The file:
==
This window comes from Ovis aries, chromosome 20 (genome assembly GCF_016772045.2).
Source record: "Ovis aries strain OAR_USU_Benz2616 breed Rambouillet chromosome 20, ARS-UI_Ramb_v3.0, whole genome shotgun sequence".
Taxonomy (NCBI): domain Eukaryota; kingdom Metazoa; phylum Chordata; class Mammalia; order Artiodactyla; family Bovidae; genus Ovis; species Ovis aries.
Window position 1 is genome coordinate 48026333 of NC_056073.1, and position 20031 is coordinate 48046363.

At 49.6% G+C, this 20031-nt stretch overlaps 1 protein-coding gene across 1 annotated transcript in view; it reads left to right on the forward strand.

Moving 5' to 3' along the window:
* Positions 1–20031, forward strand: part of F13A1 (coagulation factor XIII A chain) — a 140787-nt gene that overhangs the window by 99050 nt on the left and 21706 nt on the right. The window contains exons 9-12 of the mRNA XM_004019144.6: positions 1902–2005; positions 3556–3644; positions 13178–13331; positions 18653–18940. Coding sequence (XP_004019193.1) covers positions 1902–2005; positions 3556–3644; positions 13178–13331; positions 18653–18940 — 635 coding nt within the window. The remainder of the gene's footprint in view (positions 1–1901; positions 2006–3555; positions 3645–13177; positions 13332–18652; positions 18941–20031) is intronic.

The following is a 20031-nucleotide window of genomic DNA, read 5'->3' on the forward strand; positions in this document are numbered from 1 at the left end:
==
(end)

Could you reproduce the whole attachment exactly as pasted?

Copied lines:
This window comes from Ovis aries, chromosome 20 (genome assembly GCF_016772045.2).
Source record: "Ovis aries strain OAR_USU_Benz2616 breed Rambouillet chromosome 20, ARS-UI_Ramb_v3.0, whole genome shotgun sequence".
Taxonomy (NCBI): domain Eukaryota; kingdom Metazoa; phylum Chordata; class Mammalia; order Artiodactyla; family Bovidae; genus Ovis; species Ovis aries.
Window position 1 is genome coordinate 48026333 of NC_056073.1, and position 20031 is coordinate 48046363.

At 49.6% G+C, this 20031-nt stretch overlaps 1 protein-coding gene across 1 annotated transcript in view; it reads left to right on the forward strand.

Moving 5' to 3' along the window:
* Positions 1–20031, forward strand: part of F13A1 (coagulation factor XIII A chain) — a 140787-nt gene that overhangs the window by 99050 nt on the left and 21706 nt on the right. The window contains exons 9-12 of the mRNA XM_004019144.6: positions 1902–2005; positions 3556–3644; positions 13178–13331; positions 18653–18940. Coding sequence (XP_004019193.1) covers positions 1902–2005; positions 3556–3644; positions 13178–13331; positions 18653–18940 — 635 coding nt within the window. The remainder of the gene's footprint in view (positions 1–1901; positions 2006–3555; positions 3645–13177; positions 13332–18652; positions 18941–20031) is intronic.

The following is a 20031-nucleotide window of genomic DNA, read 5'->3' on the forward strand; positions in this document are numbered from 1 at the left end: